skip to main content

Title: Temporal and Spatial Variations in Subterranean Estuary Geochemical Gradients and Nutrient Cycling Rates: Impacts on Groundwater Nutrient Export to Estuaries

Subterranean estuaries (STEs) form at the land‐sea boundary where groundwater and seawater mix. These biogeochemically reactive zones influence groundwater‐borne nutrient concentrations and speciation prior to export via submarine groundwater discharge (SGD). We examined a STE located along the York River Estuary (YRE) to determine if SGD delivers dissolved inorganic nitrogen (DIN) and phosphorus (DIP) to the overlying water. We assessed variations in STE geochemical profiles with depth across locations, times, and tidal stages, estimated N removal along the STE flow path, measured hydraulic gradients to estimate SGD, and calculated potential nutrient fluxes. Salinity, dissolved oxygen (DO), DIN, and DIP varied significantly with depth and season (p < 0.05), but not location or tidal stage. Ammonium dominated the DIN pool deep in the STE. Moving toward the sediment surface, ammonium concentrations decreased as nitrate and DO concentrations increased, suggesting nitrification. Potential sediment N removal rates mediated by denitrification were <8 mmoles N m−2 d−1. The total groundwater discharge rate was 38 ± 11 L m−2 d−1; discharge followed tidal and seasonal patterns. Net SGD nutrient fluxes were 0.065–3.2 and 0.019–0.093 mmoles m−2 d−1for DIN and DIP, respectively. However, microbial N removal in the STE may attenuate 0.58% to >100% of groundwater DIN. SGD fluxes were on the same order of magnitude as diffusive benthic fluxes but accounted for <10% of the nutrients delivered by fluvial advection in the YRE. Our results indicate the importance of STE biogeochemical transformations to SGD flux estimations and their role in coastal eutrophication and nutrient dynamics.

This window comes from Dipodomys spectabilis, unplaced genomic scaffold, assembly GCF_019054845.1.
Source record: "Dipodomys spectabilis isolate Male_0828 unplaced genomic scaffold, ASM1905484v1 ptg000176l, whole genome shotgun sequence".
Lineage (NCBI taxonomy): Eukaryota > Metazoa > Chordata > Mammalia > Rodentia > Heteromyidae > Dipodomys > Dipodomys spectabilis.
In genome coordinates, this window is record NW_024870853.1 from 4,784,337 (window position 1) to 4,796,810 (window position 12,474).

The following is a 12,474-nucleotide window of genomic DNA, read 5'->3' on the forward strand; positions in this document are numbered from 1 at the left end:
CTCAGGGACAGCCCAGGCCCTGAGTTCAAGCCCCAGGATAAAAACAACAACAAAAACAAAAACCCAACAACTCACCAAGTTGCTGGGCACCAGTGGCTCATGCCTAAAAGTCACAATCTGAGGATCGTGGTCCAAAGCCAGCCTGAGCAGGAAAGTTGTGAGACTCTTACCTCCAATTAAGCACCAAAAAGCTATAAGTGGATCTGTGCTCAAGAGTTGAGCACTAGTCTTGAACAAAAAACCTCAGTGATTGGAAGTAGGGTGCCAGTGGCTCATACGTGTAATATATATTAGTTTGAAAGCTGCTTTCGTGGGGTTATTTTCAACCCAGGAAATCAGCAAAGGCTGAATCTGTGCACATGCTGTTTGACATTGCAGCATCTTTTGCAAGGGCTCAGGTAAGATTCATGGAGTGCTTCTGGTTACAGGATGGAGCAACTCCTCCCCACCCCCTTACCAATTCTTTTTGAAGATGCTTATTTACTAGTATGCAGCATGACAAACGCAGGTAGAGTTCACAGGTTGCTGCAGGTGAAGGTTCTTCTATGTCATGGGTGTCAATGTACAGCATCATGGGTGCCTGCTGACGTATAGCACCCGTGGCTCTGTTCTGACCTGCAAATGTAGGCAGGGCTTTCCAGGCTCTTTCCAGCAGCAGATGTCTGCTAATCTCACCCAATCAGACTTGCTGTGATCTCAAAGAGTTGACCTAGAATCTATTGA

more » « less
Award ID(s):
1737258 1658135
Author(s) / Creator(s):
 ;  ;  ;  
Publisher / Repository:
DOI PREFIX: 10.1029
Date Published:
Journal Name:
Journal of Geophysical Research: Biogeosciences
Medium: X
Sponsoring Org:
National Science Foundation
More Like this
  1. Abstract

    Terrestrial groundwater travels through subterranean estuaries before reaching the sea. Groundwater‐derived nutrients drive coastal water quality, primary production, and eutrophication. We determined how dissolved inorganic nitrogen (DIN), dissolved inorganic phosphorus (DIP), and dissolved organic nitrogen (DON) are transformed within subterranean estuaries and estimated submarine groundwater discharge (SGD) nutrient loads compiling > 10,000 groundwater samples from 216 sites worldwide. Nutrients exhibited complex, nonconservative behavior in subterranean estuaries. Fresh groundwater DIN and DIP are usually produced, and DON is consumed during transport. Median total SGD (saline and fresh) fluxes globally were 5.4, 2.6, and 0.18 Tmol yr−1for DIN, DON, and DIP, respectively. Despite large natural variability, total SGD fluxes likely exceed global riverine nutrient export. Fresh SGD is a small source of new nutrients, but saline SGD is an important source of mostly recycled nutrients. Nutrients exported via SGD via subterranean estuaries are critical to coastal biogeochemistry and a significant nutrient source to the oceans.